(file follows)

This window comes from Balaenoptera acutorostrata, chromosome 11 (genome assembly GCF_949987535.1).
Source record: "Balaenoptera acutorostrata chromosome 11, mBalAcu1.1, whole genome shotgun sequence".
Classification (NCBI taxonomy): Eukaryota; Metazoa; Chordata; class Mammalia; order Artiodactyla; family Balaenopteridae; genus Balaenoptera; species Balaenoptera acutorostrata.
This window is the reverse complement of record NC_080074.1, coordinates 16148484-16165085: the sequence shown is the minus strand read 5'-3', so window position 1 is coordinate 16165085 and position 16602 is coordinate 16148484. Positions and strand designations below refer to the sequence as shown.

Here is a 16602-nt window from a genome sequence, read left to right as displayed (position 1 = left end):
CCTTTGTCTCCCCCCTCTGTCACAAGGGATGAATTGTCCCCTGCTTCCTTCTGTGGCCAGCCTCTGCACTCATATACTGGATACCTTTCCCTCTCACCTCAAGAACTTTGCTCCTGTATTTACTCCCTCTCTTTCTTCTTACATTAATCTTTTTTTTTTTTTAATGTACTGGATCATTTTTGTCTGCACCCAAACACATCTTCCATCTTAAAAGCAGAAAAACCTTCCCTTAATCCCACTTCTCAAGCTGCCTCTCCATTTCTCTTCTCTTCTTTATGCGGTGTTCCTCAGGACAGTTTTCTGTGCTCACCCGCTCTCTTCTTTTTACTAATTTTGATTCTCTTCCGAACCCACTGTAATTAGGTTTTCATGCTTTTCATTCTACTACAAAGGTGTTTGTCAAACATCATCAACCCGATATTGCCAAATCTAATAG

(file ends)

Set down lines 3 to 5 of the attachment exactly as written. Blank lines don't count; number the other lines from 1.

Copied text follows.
Classification (NCBI taxonomy): Eukaryota; Metazoa; Chordata; class Mammalia; order Artiodactyla; family Balaenopteridae; genus Balaenoptera; species Balaenoptera acutorostrata.
This window is the reverse complement of record NC_080074.1, coordinates 16148484-16165085: the sequence shown is the minus strand read 5'-3', so window position 1 is coordinate 16165085 and position 16602 is coordinate 16148484. Positions and strand designations below refer to the sequence as shown.

Here is a 16602-nt window from a genome sequence, read left to right as displayed (position 1 = left end):